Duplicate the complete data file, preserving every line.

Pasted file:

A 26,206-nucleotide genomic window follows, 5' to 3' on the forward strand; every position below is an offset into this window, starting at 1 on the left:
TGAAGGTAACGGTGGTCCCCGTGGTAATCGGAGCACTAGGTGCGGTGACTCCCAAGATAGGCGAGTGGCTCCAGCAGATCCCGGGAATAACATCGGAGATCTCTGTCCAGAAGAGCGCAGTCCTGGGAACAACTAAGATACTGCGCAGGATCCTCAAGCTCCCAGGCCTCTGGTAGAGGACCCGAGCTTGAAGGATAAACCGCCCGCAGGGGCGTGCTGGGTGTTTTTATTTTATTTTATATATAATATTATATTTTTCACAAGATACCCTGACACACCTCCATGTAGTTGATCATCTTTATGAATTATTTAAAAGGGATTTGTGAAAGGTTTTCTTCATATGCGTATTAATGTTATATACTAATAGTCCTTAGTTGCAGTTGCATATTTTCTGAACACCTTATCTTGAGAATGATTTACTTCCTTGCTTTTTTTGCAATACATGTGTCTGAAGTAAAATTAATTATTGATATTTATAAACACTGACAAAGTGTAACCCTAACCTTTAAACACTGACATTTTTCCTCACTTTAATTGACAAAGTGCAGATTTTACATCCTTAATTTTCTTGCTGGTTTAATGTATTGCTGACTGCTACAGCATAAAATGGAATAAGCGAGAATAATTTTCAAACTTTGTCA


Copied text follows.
A 26,206-nucleotide genomic window follows, 5' to 3' on the forward strand; every position below is an offset into this window, starting at 1 on the left:
TGAAGGTAACGGTGGTCCCCGTGGTAATCGGAGCACTAGGTGCGGTGACTCCCAAGATAGGCGAGTGGCTCCAGCAGATCCCGGGAATAACATCGGAGATCTCTGTCCAGAAGAGCGCAGTCCTGGGAACAACTAAGATACTGCGCAGGATCCTCAAGCTCCCAGGCCTCTGGTAGAGGACCCGAGCTTGAAGGATAAACCGCCCGCAGGGGCGTGCTGGGTGTTTTTATTTTATTTTATATATAATATTATATTTTTCACAAGATACCCTGACACACCTCCATGTAGTTGATCATCTTTATGAATTATTTAAAAGGGATTTGTGAAAGGTTTTCTTCATATGCGTATTAATGTTATATACTAATAGTCCTTAGTTGCAGTTGCATATTTTCTGAACACCTTATCTTGAGAATGATTTACTTCCTTGCTTTTTTTGCAATACATGTGTCTGAAGTAAAATTAATTATTGATATTTATAAACACTGACAAAGTGTAACCCTAACCTTTAAACACTGACATTTTTCCTCACTTTAATTGACAAAGTGCAGATTTTACATCCTTAATTTTCTTGCTGGTTTAATGTATTGCTGACTGCTACAGCATAAAATGGAATAAGCGAGAATAATTTTCAAACTTTGTCA